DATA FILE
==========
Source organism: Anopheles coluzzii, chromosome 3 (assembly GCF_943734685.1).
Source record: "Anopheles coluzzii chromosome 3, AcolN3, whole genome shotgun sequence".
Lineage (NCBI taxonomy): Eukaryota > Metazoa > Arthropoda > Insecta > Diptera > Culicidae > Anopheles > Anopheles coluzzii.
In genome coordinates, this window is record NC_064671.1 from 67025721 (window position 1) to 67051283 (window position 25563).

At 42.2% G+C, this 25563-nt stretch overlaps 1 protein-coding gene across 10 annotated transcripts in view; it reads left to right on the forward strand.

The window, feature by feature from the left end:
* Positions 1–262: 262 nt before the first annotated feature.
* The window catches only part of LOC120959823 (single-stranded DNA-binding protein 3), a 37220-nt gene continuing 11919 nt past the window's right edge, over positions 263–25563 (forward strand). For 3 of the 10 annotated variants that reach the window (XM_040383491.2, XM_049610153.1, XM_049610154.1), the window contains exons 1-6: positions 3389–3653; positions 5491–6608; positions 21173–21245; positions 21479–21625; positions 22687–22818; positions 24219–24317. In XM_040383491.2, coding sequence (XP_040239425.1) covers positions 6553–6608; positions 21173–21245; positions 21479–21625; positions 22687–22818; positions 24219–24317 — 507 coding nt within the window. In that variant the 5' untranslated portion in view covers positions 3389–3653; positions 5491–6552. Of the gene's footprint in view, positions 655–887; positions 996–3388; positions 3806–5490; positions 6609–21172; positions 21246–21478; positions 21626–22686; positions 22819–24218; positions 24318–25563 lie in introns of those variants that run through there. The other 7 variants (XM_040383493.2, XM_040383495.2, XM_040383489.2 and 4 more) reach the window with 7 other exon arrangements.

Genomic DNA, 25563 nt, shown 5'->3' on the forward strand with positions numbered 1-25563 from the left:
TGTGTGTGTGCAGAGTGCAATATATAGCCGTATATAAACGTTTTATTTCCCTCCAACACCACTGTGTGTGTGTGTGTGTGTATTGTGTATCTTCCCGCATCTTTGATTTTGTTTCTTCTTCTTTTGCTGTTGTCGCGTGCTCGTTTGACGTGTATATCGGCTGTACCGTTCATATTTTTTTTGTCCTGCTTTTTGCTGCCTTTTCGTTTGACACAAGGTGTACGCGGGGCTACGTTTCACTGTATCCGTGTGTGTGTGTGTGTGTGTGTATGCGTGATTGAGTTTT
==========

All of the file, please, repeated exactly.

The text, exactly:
Source organism: Anopheles coluzzii, chromosome 3 (assembly GCF_943734685.1).
Source record: "Anopheles coluzzii chromosome 3, AcolN3, whole genome shotgun sequence".
Lineage (NCBI taxonomy): Eukaryota > Metazoa > Arthropoda > Insecta > Diptera > Culicidae > Anopheles > Anopheles coluzzii.
In genome coordinates, this window is record NC_064671.1 from 67025721 (window position 1) to 67051283 (window position 25563).

At 42.2% G+C, this 25563-nt stretch overlaps 1 protein-coding gene across 10 annotated transcripts in view; it reads left to right on the forward strand.

The window, feature by feature from the left end:
* Positions 1–262: 262 nt before the first annotated feature.
* The window catches only part of LOC120959823 (single-stranded DNA-binding protein 3), a 37220-nt gene continuing 11919 nt past the window's right edge, over positions 263–25563 (forward strand). For 3 of the 10 annotated variants that reach the window (XM_040383491.2, XM_049610153.1, XM_049610154.1), the window contains exons 1-6: positions 3389–3653; positions 5491–6608; positions 21173–21245; positions 21479–21625; positions 22687–22818; positions 24219–24317. In XM_040383491.2, coding sequence (XP_040239425.1) covers positions 6553–6608; positions 21173–21245; positions 21479–21625; positions 22687–22818; positions 24219–24317 — 507 coding nt within the window. In that variant the 5' untranslated portion in view covers positions 3389–3653; positions 5491–6552. Of the gene's footprint in view, positions 655–887; positions 996–3388; positions 3806–5490; positions 6609–21172; positions 21246–21478; positions 21626–22686; positions 22819–24218; positions 24318–25563 lie in introns of those variants that run through there. The other 7 variants (XM_040383493.2, XM_040383495.2, XM_040383489.2 and 4 more) reach the window with 7 other exon arrangements.

Genomic DNA, 25563 nt, shown 5'->3' on the forward strand with positions numbered 1-25563 from the left:
TGTGTGTGTGCAGAGTGCAATATATAGCCGTATATAAACGTTTTATTTCCCTCCAACACCACTGTGTGTGTGTGTGTGTGTATTGTGTATCTTCCCGCATCTTTGATTTTGTTTCTTCTTCTTTTGCTGTTGTCGCGTGCTCGTTTGACGTGTATATCGGCTGTACCGTTCATATTTTTTTTGTCCTGCTTTTTGCTGCCTTTTCGTTTGACACAAGGTGTACGCGGGGCTACGTTTCACTGTATCCGTGTGTGTGTGTGTGTGTGTGTATGCGTGATTGAGTTTT